Guests listen as Sadhvi Bhagawati Saraswati delivers a speech at the US consulate general in New York (Picture credit: Parmarth Niketan Ashram)
THE consulate general of India in New York, the US, recently organised an event to honour ‘Hollywood to the Himalayas: A Journey of Healing and Transformation’, the memoir of Sadhvi Bhagawati Saraswati, secretary-general of Global Interfaith WASH Alliance, Parmarth Niketan Ashram located in Rishikesh in the northern Indian state of Uttarakhand.
In her book, the US-born Sarasawati has written about the unexpected way her life had transformed 25 years ago when she travelled to India with a backpack and experienced spirituality on the banks of River Ganga.
A number of dignitaries were present on the occasion, including India’s minister of state for external affairs and culture Meenakshi Lekhi, United Nations special adviser on the prevention of genocide to secretary-general Alice Nderitu, consul general of India to New York Randhir Jaiswal, president of Parmarth Niketan Swami Chidanand Saraswati and secretary-general, Religions for People, professor Azza Karam, who moderated the event.
After the event was inaugurated with the ceremonial lighting of the lamp and recitation of auspicious prayers, Saraswati presented each of the dignitaries on the dais a copy of her memoir.
As the UN Security Council convened, the consulate general of India highlighted the security that comes from people’s faith.
“In a special confluence of faith, culture and leadership, leaders from the United Nations, from Government and from interfaith came together to celebrate the power of faith to heal and transform ourselves, our communities and our world,” a press release said.
‘Faith can divide or unite, choice is ours’
Swami Chidanand Saraswatiji said, “I’ve seen how faith can harm us and also heal us. Faith can divide or unite. The choice is ours – how we use it! We have been dedicated to using faith to help and heal. We have seen the power of faith to change how people think and how they live. We used the power of faith to make people know that open defecation is total devastation. We used the power of faith to help people understand they need to build toilets, not only temples.
“We used the power of faith to keep our rivers and river banks clean. It’s so fitting that the East and the West come together here today in celebration of Sadhviji’s new book Hollywood to the Himalayas. For 25 years she has been a bridge of the East and the West, of science and spirituality and now of the United Nations and United Creations!”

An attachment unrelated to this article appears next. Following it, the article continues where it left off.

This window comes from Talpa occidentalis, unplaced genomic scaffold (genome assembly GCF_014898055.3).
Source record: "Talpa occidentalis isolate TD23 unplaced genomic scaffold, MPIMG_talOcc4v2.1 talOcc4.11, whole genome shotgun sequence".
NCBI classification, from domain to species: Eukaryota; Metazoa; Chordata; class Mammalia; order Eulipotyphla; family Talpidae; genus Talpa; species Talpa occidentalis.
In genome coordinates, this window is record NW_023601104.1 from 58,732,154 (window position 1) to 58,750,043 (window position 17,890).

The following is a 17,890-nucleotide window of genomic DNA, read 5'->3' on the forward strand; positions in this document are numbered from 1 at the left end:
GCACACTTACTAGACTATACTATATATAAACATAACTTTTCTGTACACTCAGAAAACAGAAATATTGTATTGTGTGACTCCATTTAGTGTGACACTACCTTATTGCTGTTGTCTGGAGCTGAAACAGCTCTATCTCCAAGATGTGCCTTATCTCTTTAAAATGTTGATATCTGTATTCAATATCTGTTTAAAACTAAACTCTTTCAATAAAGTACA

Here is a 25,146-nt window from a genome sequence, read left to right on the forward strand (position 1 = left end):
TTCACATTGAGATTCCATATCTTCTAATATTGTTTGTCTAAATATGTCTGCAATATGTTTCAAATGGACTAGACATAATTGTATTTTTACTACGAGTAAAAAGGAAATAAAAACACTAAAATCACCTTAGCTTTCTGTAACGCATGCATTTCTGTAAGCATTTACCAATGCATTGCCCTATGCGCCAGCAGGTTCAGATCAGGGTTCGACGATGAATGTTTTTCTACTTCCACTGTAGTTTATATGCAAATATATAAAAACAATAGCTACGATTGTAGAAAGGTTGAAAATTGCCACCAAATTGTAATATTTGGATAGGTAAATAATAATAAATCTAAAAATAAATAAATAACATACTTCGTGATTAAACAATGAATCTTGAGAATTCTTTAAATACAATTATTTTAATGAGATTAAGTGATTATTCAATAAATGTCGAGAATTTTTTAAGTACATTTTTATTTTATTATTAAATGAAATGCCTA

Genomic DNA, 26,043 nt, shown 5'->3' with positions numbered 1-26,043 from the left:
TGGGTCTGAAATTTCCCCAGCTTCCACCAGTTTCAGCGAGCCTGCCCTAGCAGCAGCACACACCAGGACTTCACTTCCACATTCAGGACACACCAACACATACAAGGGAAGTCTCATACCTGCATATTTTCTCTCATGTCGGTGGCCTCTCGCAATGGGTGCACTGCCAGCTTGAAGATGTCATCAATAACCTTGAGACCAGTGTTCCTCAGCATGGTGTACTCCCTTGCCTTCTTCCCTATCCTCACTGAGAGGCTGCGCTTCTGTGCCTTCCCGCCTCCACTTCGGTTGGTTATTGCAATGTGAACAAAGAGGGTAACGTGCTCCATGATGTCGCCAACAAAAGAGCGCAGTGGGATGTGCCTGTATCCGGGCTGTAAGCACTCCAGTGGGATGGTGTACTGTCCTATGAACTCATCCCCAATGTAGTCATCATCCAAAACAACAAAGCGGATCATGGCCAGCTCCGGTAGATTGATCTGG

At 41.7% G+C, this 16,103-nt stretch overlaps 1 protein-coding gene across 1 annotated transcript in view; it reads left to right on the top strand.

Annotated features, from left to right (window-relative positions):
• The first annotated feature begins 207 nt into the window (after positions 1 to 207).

Nderitu said, “Sadhvi Bhagawati represents those religious leaders and actors who are taking a strong stand on the protection and promotion of human rights and on the prevention of atrocity crimes at international and local levels. She chose to help, support, and protect the most discriminated and marginalised.
Sadhvi Bhagawati embodies the quintessence of the local peacebuilders. As United Nations Special Adviser on the Prevention of Genocide, I will continue to partner with Sadhvi Bhagawati and other women religious actors to advance the prevention of atrocity crimes globally. Only with their contribution, we can strive towards a world free from atrocity crimes. Therefore, dear Sadhvi, please count on my full support, and that of my office.”
Dressed in a saffron sari and wearing a red bindi, Saraswati said in her speech how the power of faith had transformed her life. “Having grown up in Hollywood with all the opportunity and all the privilege, what I didn’t have was faith or a connection to God. Through the powerful, totally unexpected experience of Oneness with the divine that I had on the banks of the Ganga river, I realized that I am part of the sacred perfection of the universe, that I am One with all.
“That awareness and connection to faith transformed my life and healed me from all the ways I’d suffered. Now, I’ve been so blessed to be able to share the power of faith with so many others and to use it for so much good, ranging from women’s empowerment and equality to environmental protection to water preservation.”
Born and brought up in California, Saraswati moved to India in her early twenties. She quit her doctorate programme, divorced her husband and became a Hindu renunciate, someone who takes vows of chastity, simplicity and non-attachment.